It almost goes without saying that placing rubble markers in cities is the main way of earning points. Destroy far and wide and you’ll go down in history as the worst thing that ever happened to humanity. Even so, each scientist is secretly interested in protecting two particular cities, perhaps where your high-school crush now lives or something. These are picked at random at the outset of each game, and give you an extra reason to muck up your opponents’ plans.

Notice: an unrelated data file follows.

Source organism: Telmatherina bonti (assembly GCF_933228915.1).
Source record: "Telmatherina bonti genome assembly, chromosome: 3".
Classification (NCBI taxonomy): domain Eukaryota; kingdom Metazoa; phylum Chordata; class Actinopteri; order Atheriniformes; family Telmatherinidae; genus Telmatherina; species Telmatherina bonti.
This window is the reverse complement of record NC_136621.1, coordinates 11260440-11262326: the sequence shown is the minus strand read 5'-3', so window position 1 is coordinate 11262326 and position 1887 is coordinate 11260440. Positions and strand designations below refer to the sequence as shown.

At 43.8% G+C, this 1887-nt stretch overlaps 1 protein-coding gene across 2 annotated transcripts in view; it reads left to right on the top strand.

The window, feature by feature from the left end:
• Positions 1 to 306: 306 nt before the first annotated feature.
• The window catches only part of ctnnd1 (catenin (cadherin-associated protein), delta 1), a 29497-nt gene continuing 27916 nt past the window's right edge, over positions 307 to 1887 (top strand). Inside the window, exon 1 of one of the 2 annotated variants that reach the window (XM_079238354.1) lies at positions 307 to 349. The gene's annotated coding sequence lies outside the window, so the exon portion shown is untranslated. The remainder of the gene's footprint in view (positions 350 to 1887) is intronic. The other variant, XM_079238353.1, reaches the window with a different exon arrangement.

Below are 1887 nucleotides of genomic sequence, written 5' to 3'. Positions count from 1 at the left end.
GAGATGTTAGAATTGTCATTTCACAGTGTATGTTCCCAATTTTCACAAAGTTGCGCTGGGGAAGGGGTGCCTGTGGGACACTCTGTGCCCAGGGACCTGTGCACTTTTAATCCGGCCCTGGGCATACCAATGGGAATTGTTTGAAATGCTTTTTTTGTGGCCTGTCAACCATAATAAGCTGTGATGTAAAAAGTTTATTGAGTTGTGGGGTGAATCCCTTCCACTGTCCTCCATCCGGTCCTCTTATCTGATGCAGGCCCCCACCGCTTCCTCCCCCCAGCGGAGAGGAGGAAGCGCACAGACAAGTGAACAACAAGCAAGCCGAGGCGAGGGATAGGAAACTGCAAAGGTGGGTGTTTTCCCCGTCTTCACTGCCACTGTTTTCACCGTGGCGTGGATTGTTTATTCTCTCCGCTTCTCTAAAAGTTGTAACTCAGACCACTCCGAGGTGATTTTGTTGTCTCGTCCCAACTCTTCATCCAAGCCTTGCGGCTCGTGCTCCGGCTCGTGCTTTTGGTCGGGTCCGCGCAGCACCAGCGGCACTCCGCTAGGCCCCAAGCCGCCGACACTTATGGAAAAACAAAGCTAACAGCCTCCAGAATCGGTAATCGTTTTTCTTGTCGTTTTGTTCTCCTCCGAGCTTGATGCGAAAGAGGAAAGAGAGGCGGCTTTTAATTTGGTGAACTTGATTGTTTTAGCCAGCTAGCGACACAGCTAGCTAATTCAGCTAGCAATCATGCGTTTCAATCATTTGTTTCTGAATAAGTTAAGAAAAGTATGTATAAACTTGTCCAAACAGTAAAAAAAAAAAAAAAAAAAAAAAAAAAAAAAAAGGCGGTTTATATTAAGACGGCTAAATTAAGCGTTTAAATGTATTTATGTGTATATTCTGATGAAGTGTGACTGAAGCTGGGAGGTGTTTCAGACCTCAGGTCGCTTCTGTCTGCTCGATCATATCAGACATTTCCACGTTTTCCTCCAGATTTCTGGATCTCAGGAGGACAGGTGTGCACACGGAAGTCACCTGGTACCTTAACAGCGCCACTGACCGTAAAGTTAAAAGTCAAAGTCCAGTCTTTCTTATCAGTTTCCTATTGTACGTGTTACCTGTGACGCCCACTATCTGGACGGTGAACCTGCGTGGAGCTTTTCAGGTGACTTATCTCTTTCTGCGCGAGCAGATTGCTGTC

What gives Moongha Invaders the breath of life is that there’s this enthralling tension between the revealed and the hidden. Once out in the open, monsters are forces to be reckoned with, smashing cities and wrecking armies and slaying other monsters with wild abandon. Much of the time, however, they’re functionally invisible, forcing players to gradually escalate their investment across various cities before everything comes unhinged. Reveal your huge Mechoor too soon and you might find it gunned down by tanks and jets before it can do much damage to Cairo. Protect Moscow too zealously with piles of neutral troops and the other mad scientists may deduce that it’s one of the cities under your protection, therefore taking particular interest in reducing it to ashes. Hide too many monsters in Rio, and risk getting nuked.